Seabron a silver lining for struggling Wolfpack

The redshirt sophomore leads NC State in scoring, rebounding and assists

NC State's Dereon Seabron has become the Wolfpack's No. 1 offensive option and has grown into one of the best rebounding guards in the country. (PJ Ward-Brown / North State Journal)

The NC State basketball team was running out of options as it battled Nebraska through multiple overtimes on Dec. 1.

With Cam Hayes having been ejected for his part in a second half altercation, Casey Morsell sidelined with an ankle injury at the end of regulation and Jericole Hellems having fouled out early in the third extra period, Dereon Seabron took it upon himself to pull his team through.

Forced into the role of primary ballhandler, the versatile 6-foot-7 redshirt sophomore began attacking the basket on virtually every possession, challenging the Cornhuskers to stop him.

And they rarely did.

“I felt like no one on the court could stop me from getting to the rim,” he said.

Seabron torched Nebraska for 39 points and 18 rebounds that night to lead the Wolfpack to a 104-100 four-overtime victory.

But the Cornhuskers shouldn’t feel too bad about their inability to stop him. No one has this season.

The unexpected star has been one of the few bright spots in an otherwise dreary season for State. Seabron leads the team and ranks among the ACC’s top 10 in scoring, rebounding, assists and steals while establishing himself as a legitimate conference Player of the Year candidate.

It’s a status no one, not even Wolfpack coach Kevin Keatts, saw coming from a player that averaged just 5.2 points and 3.5 rebounds per game last season.

“To be honest with you, the expectation was (for him) to grow as a sophomore,” Keatts said of Seabron. “I really thought he could be a guy that could probably jump from five points a game to possibly 12 and give us somewhere around six or seven rebounds a game.

“But he’s done a ton of a terrific job for us this year, and he’s put a lot of work in. Of anybody that I’ve ever coached, he’s a guy that plays to his strengths. He knows who he is and doesn’t do anything out of the box.”

Seabron gave a glimpse of things to come late last season when, as was the case against Nebraska, he was thrust into an expanded role.

Seeing his playing time increase significantly after State’s leading scorer Devon Daniels was sidelined with a season-ending knee injury, Seabron was one of the driving forces that helped the Wolfpack win its final five games and earn a bid to play in the NIT.

His 17-point, 13-rebound, three-block performance in a win at Notre Dame in the regular season finale helped earn him ACC Freshman of the Week honors.

“I knew what I was capable of doing, but I had to wait my turn,” said Seabron, who sat out his true freshman year as an academic redshirt. “I was playing behind a senior in Devon Daniels, so when he got hurt, I knew I had to step up. I had the opportunity to show people how I do it.”

He got even more of an opportunity than expected this season when star center Manny Bates was lost to a shoulder injury less than a minute into the opening game against Bucknell.

And he’s taken full advantage of the added responsibility by posting nine double-doubles, the most of any guard in the country, while averaging 20.1 points and 9.3 rebounds per game.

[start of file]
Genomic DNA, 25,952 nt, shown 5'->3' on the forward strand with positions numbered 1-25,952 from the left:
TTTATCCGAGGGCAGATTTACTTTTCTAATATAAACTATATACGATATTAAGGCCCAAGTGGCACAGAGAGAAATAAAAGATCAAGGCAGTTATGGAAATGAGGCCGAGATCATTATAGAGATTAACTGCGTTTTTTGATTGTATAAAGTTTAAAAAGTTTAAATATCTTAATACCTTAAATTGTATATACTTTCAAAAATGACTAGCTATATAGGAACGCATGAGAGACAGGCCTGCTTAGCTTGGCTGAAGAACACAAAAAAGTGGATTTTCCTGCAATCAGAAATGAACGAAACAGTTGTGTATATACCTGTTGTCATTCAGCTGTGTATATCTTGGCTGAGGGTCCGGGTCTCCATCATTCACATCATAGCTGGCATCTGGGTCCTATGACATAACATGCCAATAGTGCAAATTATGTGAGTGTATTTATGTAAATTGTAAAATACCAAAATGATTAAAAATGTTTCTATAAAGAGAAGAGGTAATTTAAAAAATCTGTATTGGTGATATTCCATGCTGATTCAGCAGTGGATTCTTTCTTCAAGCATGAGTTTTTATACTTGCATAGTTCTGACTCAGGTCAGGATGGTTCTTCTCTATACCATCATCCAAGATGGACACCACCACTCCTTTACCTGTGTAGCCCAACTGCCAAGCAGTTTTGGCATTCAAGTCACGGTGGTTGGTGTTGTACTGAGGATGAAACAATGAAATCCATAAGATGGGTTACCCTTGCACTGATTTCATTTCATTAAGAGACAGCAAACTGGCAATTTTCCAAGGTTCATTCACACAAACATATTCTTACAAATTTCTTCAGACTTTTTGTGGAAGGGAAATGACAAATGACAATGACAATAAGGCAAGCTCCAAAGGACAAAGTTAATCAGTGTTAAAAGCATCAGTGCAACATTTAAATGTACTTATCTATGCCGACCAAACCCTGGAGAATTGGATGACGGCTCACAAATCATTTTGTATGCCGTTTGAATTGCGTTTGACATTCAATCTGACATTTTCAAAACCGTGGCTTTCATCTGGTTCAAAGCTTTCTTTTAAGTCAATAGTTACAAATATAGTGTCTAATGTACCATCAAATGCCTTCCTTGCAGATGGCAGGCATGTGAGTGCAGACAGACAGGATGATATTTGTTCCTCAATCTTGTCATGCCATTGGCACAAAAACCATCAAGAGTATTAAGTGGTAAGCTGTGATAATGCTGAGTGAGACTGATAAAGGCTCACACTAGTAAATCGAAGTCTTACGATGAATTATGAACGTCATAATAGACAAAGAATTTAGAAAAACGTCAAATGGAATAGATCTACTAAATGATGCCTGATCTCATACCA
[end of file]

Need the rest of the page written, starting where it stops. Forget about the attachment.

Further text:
It’s a transformation, according to Keatts, that has come from a combination of a productive offseason in the weight room and the confidence that comes with being his team’s primary offensive option.

“He believes,” Keatts said. “Last year he was getting some of those same shots, but he wasn’t finishing. He was creating shots at the rim and shot some scoop shots underneath the rim, and now you see that he’s playing through contact and getting to the free-throw line just as much as anybody in the country.”

In fact, his 107 attempts through 16 games rank fourth among Division I players nationally.

While getting to the rim and either scoring or getting fouled has become Seabron’s specialty, it is far from his only strength. He is also, in the words of Virginia Tech coach Mike Young, “a better shooter than he thinks he is.”

And three games ago against Florida State, the former high school point guard added another line to his resume when he became the Wolfpack’s primary ballhandler, a move that was designed to help shake State out of a skid that has dropped it to 8-8 overall and 1-4 in the ACC.

“As a coach, you look for different things and a different spark,” Keatts said. “We put the ball in his hand and he was making plays. Early in the year, he wasn’t making plays for others. He was scoring for himself.

“We talked about it with him. He and I sat down and watched film. We communicated with him and coaches worked with him. He became a willing passer.”

Among those that have benefited most from the move has been freshman sharpshooter Terquavion Smith, who has gotten more open looks as a result of Seabron’s driving ability.

But when the situation gets tight, Seabron usually takes matters into his own hands. He has averaged 17.3 points per game in the second half of the Wolfpack’s past three games and accounted for 44.8% of his team’s scoring over the final 20 minutes of those contests.

“He’s a challenge in this league for any team that plays him,” Louisville coach Chris Mack said. “He can single-handedly change a game with how explosive he is.”